For a while now, I have had this Friday night pattern down. It involves holing up in my room with crime drama and ice cream, and possibly taking a walk if I get stir crazy. I have held to this even when there have been Shabbat dinners in my apartment, literally feet from my room. When I lived on the Upper West Side, I’d sometimes get invited to a Shabbat meal, and with some exceptions, I usually turned it down in favor of my beloved routine. I probably seemed weird and hermit like and a bit scary to the guests who ate meals in our kitchen and living room. That’s okay.
I’m thinking about this ritual tonight when I am far away from it, and in an entirely different situation, in which I’m being asked, for professional purposes, to take part in Shabbat rituals. These days, I have trouble sitting in a room where there is praying going on, and that has been true for about a year. It’s weird to admit that, because I have so often been in a Jewish transition space (pants, no pants, pants; kosher kosher kosher, not kosher, etc.), but I can’t remember it being painful, as in, wanting to run out of a room crying out of frustration and anger. I never feel like I’m not Jewish enough, not even when I let go of an observance, but talking about Shabbat and Jewish ritual now is making me crazy, in that really sad, belligerent way that is totally unproductive.
I used to pride myself on my (perceived) ability to blend into Jewish communities, to look really serious and like I knew what I was doing.I wasn’t always faking it. I wanted to be observant. I willingly put myself in a lot of situations that demanded it, but I can’t anymore. It doesn’t seem worth it. Who I am now as a Jew is good enough, I don’t need to be involved in prayer spaces if the mere act of walking into the room makes me feel sad and crazy. But still, opting out is one thing, feeling miserable when asked to take part in Jewish ritual is another.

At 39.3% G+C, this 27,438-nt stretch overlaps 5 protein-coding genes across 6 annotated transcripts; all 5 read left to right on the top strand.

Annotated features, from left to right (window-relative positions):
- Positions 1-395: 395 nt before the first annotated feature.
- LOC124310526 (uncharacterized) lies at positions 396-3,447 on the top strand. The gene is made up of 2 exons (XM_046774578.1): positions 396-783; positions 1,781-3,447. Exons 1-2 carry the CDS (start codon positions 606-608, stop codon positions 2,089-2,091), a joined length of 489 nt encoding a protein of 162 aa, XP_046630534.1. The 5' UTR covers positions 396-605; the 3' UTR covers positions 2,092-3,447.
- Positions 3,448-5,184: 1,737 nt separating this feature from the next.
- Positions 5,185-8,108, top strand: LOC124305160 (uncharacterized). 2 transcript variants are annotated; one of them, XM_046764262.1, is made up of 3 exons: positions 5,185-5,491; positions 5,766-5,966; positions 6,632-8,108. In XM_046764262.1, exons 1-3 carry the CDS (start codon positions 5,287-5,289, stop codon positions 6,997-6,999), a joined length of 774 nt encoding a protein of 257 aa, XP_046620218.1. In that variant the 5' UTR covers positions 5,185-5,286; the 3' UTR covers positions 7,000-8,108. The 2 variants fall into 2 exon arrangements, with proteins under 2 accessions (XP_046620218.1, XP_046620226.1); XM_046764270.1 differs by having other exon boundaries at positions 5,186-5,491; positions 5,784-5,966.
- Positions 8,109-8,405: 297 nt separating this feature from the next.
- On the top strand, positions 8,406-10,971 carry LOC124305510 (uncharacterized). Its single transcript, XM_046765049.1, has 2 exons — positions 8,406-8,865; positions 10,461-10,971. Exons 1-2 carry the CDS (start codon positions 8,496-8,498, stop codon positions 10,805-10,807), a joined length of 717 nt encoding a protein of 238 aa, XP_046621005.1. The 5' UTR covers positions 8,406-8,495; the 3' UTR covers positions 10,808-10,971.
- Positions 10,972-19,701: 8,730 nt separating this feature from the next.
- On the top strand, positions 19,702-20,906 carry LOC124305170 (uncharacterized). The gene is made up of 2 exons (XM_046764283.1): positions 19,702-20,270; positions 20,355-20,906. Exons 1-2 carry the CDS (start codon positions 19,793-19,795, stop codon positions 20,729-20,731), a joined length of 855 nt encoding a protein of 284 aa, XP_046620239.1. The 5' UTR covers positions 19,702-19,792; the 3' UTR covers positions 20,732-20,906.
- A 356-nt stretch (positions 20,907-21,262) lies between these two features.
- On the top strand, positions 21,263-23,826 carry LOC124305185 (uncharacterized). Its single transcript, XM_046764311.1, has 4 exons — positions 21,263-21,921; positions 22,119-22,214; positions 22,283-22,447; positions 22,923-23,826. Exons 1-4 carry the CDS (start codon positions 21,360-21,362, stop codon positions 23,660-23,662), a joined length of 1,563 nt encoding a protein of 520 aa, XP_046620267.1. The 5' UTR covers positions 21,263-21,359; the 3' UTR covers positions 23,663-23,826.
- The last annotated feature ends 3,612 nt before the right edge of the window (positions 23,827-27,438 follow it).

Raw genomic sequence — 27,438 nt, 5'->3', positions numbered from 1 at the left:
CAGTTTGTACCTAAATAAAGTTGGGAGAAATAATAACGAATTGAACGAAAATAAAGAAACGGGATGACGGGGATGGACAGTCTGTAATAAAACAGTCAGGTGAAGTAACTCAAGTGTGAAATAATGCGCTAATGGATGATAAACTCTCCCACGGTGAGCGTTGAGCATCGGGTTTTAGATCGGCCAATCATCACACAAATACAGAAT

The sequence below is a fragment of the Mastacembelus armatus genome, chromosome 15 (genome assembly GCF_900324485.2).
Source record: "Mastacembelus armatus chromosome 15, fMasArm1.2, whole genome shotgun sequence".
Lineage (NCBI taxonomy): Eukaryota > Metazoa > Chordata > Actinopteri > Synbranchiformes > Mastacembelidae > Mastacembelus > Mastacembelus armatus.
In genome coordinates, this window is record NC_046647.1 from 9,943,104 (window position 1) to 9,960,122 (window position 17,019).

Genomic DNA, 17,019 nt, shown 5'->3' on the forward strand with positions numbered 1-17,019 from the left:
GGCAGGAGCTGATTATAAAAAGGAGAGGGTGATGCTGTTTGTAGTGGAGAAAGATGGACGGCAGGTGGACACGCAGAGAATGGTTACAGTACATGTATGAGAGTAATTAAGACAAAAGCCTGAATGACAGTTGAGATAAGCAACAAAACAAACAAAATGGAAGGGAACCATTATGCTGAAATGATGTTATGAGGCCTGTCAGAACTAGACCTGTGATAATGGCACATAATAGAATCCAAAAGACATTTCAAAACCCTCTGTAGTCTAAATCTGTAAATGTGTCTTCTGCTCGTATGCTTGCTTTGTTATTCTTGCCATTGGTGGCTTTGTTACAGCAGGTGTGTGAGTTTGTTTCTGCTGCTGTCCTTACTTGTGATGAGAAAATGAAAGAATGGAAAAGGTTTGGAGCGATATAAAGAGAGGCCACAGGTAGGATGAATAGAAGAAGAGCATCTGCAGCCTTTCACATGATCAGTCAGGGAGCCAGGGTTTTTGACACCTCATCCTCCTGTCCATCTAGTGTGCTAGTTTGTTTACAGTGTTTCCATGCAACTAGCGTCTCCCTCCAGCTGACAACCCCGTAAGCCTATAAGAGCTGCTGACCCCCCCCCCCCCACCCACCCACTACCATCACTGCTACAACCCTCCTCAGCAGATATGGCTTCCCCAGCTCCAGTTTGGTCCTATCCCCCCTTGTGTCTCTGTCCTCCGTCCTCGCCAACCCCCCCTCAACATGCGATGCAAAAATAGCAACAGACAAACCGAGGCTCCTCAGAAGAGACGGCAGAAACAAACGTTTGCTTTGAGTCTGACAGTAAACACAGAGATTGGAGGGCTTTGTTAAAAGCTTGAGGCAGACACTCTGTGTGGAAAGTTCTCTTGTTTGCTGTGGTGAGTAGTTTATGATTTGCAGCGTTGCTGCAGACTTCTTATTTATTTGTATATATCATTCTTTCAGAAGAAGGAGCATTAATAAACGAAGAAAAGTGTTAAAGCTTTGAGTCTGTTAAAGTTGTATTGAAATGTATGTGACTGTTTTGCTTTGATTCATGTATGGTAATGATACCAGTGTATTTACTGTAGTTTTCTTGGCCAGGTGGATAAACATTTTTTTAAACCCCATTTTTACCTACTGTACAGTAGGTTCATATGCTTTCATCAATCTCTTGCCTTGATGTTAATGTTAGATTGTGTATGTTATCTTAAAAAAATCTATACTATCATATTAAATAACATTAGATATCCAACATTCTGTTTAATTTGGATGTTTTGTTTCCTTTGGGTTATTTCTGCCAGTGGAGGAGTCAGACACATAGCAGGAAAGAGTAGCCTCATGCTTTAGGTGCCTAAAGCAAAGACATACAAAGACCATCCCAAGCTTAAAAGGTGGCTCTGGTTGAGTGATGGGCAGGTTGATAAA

I’ve spent years organizing and leading Shabbat in various settings, often before I knew anything about ritual, order, etc. I hurled myself in. It was so important for me to be part of something, or to appear that I was. Maybe I was trying to prove something, and now that I feel like I don’t have to, I can let go of things I grabbed onto that are no longer relevant to who I am now. Maybe it’s painful, that process of letting go, but more likely, it’s that I understand things now in a different way- the gendering of Gd, the heteronormativity of prayers and the total inaccessibility that I’ve felt regularly when using a prayer book, it makes all Jewish ritual feel stained.
Some folks reading this might accuse me of whining, or just being a quitter.You would be wrong, but that’s fine. (I’d be lying if I said I don’t read comments.) I’m going through a process, and it might take years to get out of, but that’s sometimes how it works, I suppose. This is a hard bit, and what makes it even more complicated is that it’s real.